Smell Like Dirt

In Spring, at the end of the day, you should smell like dirt.” Margaret Atwood

Spud-O-Matic Update!

Ok, I’ll admit it.  I’ve been horrible about keeping everyone updated on the potatoes.  But here’s the good, the bad and the ugly.  First, I will say that we enjoyed wonderful organically grown Red Pontiac and Yukon Gold potatoes.  BUT, not as many as we could have enjoyed if I had not made a couple of mistakes.  Mistake #1:  Grow only one kind of potato per bin.  The varieties grew at different rates and when one would be 6″ above the leaves and therefore time to add more leaves or compost, the other was only 2-3 inches tall so I had to bury them too deep and think I killed a few of them.   Also, in July, I had to relocate my potato bin because a local TV station wanted to come and shoot a piece on composting, and I had to move the bin to make room for the cameraman to get a good shot.   And if you remember from the video, I used chicken wire instead of hardware cloth so the pile didn’t move very well.  And the last issue wasn’t really a mistake:  At some point, a volunteer Butternut Squash started growing and at first I didn’t know what it was and my curiousity dictated that I had to let it grow, and then when I realized what it was, I decided I wanted some BN squash as badly as I wanted potatoes, so I just stopped adding leaves about half way up the bin and let everything grow.  After the vines bloomed and started turning yellow, I dug up the potaotes and we ate them with dinner that evening adn they were wonderful.   Then I let the BN squash continue and we got 5-6 off of that vine (I had two more volunteer vines in the garden area, so it was a good year for BNS, especially since I did not plant any).  But don’t let any of this discourage you from using this method to grow potatoes in your garden.  I have seen this work with my very own eyes at Renfrow’s Hardware in Matthews.   And David says to start bins at separate times so you have a succession of crops throughout the summer.  He recommends (for our Zone 7B) March 15, April 15 and May 15.   But, I don’t think I have the attention span to grow vegetables.  Plants have to be able to take care of themselves in my garden because I’m too easily distracted by everything else that’s going on out there.  But, I wanted to grow something to eat and I did….just not as many potatoes as I thought…..but a banner crop of rogue Butternut Squashes!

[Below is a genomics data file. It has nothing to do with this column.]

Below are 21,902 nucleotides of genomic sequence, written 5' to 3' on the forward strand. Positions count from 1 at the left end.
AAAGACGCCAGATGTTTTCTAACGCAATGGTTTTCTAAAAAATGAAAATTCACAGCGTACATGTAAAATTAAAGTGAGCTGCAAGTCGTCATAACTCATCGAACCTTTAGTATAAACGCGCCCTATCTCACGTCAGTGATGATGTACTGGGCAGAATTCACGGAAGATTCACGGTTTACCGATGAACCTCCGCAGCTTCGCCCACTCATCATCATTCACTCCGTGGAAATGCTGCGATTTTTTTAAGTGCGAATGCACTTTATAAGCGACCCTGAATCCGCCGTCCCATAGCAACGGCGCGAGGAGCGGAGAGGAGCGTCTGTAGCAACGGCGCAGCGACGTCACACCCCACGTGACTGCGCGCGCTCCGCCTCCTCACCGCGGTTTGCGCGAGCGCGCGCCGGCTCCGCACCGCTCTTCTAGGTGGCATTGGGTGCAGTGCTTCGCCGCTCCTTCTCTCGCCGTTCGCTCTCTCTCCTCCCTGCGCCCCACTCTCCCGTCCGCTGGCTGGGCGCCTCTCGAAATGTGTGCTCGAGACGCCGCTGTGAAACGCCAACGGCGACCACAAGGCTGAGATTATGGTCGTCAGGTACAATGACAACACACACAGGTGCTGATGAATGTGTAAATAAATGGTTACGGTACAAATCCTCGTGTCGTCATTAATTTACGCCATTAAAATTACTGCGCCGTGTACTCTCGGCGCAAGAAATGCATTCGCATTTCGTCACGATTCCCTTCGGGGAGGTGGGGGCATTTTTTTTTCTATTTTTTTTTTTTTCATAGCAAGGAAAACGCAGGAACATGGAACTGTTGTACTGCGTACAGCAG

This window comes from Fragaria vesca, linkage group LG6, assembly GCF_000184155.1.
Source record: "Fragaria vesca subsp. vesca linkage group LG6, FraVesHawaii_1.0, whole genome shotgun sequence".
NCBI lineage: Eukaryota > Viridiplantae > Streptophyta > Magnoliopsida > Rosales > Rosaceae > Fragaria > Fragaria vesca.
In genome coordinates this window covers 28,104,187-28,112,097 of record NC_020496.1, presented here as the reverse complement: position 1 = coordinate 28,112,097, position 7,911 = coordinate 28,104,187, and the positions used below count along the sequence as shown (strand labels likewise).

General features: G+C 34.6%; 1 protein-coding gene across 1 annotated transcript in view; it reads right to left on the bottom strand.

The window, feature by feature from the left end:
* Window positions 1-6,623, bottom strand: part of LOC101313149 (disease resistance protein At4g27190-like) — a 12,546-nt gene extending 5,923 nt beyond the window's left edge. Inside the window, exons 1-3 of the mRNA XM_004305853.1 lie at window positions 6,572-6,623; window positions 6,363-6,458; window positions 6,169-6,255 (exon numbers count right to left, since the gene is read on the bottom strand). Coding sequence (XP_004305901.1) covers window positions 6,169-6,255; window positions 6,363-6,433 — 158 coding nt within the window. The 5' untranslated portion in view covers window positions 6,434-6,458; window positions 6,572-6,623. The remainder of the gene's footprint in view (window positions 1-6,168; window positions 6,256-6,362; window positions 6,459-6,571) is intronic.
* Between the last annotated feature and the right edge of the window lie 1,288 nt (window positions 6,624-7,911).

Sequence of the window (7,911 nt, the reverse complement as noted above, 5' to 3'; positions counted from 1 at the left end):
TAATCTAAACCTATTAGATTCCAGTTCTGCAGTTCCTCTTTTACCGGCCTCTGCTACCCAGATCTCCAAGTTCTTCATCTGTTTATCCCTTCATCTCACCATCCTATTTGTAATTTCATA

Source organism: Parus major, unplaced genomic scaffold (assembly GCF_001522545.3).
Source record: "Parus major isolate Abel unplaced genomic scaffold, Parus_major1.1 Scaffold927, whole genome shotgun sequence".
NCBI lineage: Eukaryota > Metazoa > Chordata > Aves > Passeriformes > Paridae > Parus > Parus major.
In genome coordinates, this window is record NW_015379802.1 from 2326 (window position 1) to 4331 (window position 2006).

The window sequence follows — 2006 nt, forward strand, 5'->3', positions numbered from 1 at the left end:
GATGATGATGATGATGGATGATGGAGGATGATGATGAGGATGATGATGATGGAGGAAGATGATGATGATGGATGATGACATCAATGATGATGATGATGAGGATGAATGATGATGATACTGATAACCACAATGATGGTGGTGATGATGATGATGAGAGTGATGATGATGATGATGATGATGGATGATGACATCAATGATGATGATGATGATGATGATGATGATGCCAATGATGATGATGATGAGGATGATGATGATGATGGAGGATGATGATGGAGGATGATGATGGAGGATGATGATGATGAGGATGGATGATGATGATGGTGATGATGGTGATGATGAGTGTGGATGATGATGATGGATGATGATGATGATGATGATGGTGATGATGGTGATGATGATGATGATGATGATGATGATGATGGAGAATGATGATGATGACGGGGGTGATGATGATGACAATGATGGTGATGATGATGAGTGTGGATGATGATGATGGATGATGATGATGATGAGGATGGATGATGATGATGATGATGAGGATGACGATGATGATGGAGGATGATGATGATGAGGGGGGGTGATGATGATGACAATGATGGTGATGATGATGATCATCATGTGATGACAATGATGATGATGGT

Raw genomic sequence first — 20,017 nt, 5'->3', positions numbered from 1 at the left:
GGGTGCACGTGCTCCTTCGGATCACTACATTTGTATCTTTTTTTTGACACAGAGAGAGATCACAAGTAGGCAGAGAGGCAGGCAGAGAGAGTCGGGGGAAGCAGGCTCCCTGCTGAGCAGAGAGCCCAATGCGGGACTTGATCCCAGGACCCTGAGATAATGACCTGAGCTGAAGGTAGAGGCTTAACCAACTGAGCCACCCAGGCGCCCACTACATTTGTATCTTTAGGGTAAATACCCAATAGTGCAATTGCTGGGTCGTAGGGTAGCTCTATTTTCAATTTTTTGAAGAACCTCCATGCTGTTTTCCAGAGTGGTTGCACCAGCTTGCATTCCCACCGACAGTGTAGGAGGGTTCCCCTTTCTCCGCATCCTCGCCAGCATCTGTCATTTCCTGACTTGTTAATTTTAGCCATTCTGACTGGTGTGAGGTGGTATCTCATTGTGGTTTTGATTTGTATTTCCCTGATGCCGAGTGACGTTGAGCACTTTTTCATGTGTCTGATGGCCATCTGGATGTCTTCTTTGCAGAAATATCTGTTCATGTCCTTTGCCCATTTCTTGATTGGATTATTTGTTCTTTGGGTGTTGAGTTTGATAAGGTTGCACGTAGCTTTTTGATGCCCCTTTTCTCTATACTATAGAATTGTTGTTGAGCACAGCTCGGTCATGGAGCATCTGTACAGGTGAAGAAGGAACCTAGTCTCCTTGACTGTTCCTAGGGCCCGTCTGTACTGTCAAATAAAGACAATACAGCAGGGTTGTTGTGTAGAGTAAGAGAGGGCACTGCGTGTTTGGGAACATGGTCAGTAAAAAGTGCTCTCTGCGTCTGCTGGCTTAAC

spudomatic results

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3 Comments»

  AJ Mattson wrote @

Carol:
I love this potato bin idea and I’m going to start one immediately! I’ve got the materials under my house – I inherited them when I bought it. Yay for recycling!

  Charles Hayes wrote @

Carol,

Thank you for the update on the Spud-O-Matic. I’ve seen several web sites that recommend constructing “Build-As-You-Grow” wooden potato bins, but your method seems much lighter, easier to construct and more economical.

Did you start a new Spud-O-Matic in ’09? If so, I’d be curious to know if the corrections you suggested to your original method, improved your yield.

Charles

  josh wrote @

Carol,

I tried a spudomatic inspired variation this past year. I put Seed Potatoes in old metal trash cans with drain holes drilled in them. It worked alright and we got about 3 pounds of potatoes from two cans. The medium I chose was straw and compost. The new potatoes grew in a vein of compost and not in the straw as well. next spring I will try again using more compost and maybe some leaf mold.-josh


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